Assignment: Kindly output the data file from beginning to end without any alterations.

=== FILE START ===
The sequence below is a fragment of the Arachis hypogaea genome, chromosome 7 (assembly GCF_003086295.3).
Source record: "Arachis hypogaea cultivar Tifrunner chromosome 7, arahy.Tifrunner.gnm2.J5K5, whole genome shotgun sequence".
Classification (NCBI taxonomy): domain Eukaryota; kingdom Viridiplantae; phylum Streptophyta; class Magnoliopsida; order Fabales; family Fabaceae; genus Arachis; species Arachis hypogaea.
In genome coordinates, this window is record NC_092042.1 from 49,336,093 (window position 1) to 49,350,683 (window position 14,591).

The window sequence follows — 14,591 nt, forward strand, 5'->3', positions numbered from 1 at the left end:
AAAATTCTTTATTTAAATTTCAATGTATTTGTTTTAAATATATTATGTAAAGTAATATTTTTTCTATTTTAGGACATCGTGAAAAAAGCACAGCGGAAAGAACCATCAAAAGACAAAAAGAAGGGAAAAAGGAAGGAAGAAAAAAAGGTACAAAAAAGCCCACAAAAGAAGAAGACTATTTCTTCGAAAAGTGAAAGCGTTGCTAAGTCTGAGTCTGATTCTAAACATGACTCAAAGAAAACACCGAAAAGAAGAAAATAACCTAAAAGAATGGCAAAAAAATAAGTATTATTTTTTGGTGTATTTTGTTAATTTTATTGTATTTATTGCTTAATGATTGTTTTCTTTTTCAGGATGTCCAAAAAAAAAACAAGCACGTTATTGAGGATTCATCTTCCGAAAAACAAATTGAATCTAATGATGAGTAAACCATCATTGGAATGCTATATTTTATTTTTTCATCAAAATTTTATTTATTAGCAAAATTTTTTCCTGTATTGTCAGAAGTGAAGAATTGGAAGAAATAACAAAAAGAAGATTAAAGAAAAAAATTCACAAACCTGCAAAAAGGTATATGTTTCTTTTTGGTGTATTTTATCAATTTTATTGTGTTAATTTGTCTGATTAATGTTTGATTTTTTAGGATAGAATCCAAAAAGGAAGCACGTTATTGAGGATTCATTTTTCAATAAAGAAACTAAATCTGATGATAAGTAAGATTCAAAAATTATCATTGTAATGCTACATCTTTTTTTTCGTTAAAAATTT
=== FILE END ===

The sequence below is a fragment of the Arachis hypogaea genome, chromosome 7 (assembly GCF_003086295.3).
Source record: "Arachis hypogaea cultivar Tifrunner chromosome 7, arahy.Tifrunner.gnm2.J5K5, whole genome shotgun sequence".
Classification (NCBI taxonomy): domain Eukaryota; kingdom Viridiplantae; phylum Streptophyta; class Magnoliopsida; order Fabales; family Fabaceae; genus Arachis; species Arachis hypogaea.
In genome coordinates, this window is record NC_092042.1 from 49,336,093 (window position 1) to 49,350,683 (window position 14,591).

The window sequence follows — 14,591 nt, forward strand, 5'->3', positions numbered from 1 at the left end:
AAAATTCTTTATTTAAATTTCAATGTATTTGTTTTAAATATATTATGTAAAGTAATATTTTTTCTATTTTAGGACATCGTGAAAAAAGCACAGCGGAAAGAACCATCAAAAGACAAAAAGAAGGGAAAAAGGAAGGAAGAAAAAAAGGTACAAAAAAGCCCACAAAAGAAGAAGACTATTTCTTCGAAAAGTGAAAGCGTTGCTAAGTCTGAGTCTGATTCTAAACATGACTCAAAGAAAACACCGAAAAGAAGAAAATAACCTAAAAGAATGGCAAAAAAATAAGTATTATTTTTTGGTGTATTTTGTTAATTTTATTGTATTTATTGCTTAATGATTGTTTTCTTTTTCAGGATGTCCAAAAAAAAAACAAGCACGTTATTGAGGATTCATCTTCCGAAAAACAAATTGAATCTAATGATGAGTAAACCATCATTGGAATGCTATATTTTATTTTTTCATCAAAATTTTATTTATTAGCAAAATTTTTTCCTGTATTGTCAGAAGTGAAGAATTGGAAGAAATAACAAAAAGAAGATTAAAGAAAAAAATTCACAAACCTGCAAAAAGGTATATGTTTCTTTTTGGTGTATTTTATCAATTTTATTGTGTTAATTTGTCTGATTAATGTTTGATTTTTTAGGATAGAATCCAAAAAGGAAGCACGTTATTGAGGATTCATTTTTCAATAAAGAAACTAAATCTGATGATAAGTAAGATTCAAAAATTATCATTGTAATGCTACATCTTTTTTTTCGTTAAAAATTT